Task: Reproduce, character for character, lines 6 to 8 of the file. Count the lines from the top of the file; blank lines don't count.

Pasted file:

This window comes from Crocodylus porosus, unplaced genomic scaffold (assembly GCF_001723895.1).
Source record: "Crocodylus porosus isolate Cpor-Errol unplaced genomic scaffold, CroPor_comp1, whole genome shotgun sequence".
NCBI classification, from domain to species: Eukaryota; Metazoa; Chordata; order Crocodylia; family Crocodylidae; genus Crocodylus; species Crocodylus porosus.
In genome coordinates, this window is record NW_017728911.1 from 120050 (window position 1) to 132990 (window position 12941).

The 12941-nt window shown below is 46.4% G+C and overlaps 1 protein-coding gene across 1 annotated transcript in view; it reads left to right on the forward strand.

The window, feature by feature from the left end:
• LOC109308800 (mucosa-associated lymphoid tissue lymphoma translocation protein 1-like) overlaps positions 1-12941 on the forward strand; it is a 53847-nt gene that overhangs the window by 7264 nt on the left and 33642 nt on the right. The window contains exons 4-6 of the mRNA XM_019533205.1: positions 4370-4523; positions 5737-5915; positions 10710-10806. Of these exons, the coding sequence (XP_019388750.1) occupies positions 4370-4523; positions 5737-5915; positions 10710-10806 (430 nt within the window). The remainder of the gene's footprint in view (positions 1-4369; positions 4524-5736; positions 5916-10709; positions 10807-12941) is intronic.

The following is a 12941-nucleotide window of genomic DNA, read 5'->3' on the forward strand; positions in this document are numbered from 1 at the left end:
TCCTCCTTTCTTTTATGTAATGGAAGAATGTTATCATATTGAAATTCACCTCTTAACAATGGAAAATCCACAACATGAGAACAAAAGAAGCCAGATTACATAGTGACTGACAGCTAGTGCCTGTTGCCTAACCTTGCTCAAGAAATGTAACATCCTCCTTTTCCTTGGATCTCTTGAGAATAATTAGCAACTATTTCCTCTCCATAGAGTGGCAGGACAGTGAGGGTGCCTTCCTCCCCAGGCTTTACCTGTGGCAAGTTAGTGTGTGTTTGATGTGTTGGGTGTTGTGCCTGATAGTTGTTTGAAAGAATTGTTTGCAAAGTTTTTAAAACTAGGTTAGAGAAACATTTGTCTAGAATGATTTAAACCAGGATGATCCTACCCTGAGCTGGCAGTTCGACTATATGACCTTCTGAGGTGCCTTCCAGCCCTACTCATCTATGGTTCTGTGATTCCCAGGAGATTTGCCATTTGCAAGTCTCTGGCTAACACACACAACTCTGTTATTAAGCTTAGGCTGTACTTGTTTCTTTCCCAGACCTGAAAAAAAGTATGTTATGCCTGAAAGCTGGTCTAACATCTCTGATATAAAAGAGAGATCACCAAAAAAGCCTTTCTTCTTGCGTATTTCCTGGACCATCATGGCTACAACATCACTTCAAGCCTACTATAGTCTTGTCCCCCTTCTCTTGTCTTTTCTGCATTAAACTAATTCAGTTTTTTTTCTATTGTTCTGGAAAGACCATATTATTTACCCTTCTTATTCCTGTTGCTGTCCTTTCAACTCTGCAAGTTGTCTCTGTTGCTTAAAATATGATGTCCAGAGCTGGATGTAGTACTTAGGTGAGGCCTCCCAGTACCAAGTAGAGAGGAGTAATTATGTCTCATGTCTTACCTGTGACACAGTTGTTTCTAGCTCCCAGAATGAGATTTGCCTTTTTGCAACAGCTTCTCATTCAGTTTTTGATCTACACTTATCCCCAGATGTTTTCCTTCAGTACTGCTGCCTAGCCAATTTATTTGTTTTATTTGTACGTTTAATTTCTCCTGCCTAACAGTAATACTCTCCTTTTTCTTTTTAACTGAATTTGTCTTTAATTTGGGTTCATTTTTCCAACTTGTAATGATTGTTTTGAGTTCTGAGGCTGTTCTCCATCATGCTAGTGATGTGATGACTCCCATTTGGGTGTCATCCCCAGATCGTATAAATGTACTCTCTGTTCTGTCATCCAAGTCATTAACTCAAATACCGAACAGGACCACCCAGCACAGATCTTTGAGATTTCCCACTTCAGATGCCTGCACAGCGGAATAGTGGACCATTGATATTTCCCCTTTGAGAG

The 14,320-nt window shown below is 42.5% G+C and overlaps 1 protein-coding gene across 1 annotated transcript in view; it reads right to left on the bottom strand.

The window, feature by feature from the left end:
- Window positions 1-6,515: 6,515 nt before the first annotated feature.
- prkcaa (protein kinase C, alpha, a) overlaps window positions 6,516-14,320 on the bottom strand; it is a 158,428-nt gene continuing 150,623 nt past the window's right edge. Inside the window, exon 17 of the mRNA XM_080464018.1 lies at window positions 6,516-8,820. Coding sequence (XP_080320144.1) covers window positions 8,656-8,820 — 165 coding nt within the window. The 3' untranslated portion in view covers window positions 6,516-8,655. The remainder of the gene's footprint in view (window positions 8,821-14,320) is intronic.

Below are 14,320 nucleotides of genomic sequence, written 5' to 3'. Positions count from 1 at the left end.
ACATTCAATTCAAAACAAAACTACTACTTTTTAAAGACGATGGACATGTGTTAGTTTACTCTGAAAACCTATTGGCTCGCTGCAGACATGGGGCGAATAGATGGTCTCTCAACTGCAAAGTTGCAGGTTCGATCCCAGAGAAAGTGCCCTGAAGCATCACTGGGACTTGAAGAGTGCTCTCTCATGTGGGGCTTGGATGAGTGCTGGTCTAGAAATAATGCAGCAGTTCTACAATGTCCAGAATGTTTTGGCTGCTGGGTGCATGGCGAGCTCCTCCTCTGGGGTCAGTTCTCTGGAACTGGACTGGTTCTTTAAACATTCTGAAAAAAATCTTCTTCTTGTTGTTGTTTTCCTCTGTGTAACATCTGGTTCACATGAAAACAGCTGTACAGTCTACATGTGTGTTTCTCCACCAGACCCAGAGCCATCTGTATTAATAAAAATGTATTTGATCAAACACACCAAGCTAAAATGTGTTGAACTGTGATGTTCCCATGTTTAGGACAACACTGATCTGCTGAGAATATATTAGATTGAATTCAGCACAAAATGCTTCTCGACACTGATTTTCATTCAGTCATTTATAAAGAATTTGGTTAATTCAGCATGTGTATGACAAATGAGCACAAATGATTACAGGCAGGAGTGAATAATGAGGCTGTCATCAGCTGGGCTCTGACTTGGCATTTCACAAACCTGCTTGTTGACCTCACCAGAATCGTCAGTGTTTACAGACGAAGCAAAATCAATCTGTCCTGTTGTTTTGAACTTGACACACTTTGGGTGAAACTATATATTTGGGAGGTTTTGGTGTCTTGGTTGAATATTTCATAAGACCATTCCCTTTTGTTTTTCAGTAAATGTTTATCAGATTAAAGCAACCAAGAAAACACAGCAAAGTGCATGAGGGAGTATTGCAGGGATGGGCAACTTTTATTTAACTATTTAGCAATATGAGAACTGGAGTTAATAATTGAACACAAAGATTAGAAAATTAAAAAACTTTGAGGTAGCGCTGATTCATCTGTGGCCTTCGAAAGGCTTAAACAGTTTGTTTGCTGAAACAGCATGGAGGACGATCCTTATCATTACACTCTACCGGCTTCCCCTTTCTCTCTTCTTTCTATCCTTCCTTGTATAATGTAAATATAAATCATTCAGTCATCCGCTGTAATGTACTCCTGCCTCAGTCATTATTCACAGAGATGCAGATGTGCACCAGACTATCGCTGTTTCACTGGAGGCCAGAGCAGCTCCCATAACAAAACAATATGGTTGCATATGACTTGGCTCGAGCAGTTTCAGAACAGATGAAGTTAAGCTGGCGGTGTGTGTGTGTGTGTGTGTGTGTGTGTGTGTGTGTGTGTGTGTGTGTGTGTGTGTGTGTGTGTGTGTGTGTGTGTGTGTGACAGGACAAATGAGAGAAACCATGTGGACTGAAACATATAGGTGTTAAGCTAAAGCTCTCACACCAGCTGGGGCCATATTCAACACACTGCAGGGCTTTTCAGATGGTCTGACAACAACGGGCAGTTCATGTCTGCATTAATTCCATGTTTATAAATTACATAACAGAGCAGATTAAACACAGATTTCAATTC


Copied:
The window, feature by feature from the left end:
• LOC109308800 (mucosa-associated lymphoid tissue lymphoma translocation protein 1-like) overlaps positions 1-12941 on the forward strand; it is a 53847-nt gene that overhangs the window by 7264 nt on the left and 33642 nt on the right. The window contains exons 4-6 of the mRNA XM_019533205.1: positions 4370-4523; positions 5737-5915; positions 10710-10806. Of these exons, the coding sequence (XP_019388750.1) occupies positions 4370-4523; positions 5737-5915; positions 10710-10806 (430 nt within the window). The remainder of the gene's footprint in view (positions 1-4369; positions 4524-5736; positions 5916-10709; positions 10807-12941) is intronic.

The following is a 12941-nucleotide window of genomic DNA, read 5'->3' on the forward strand; positions in this document are numbered from 1 at the left end: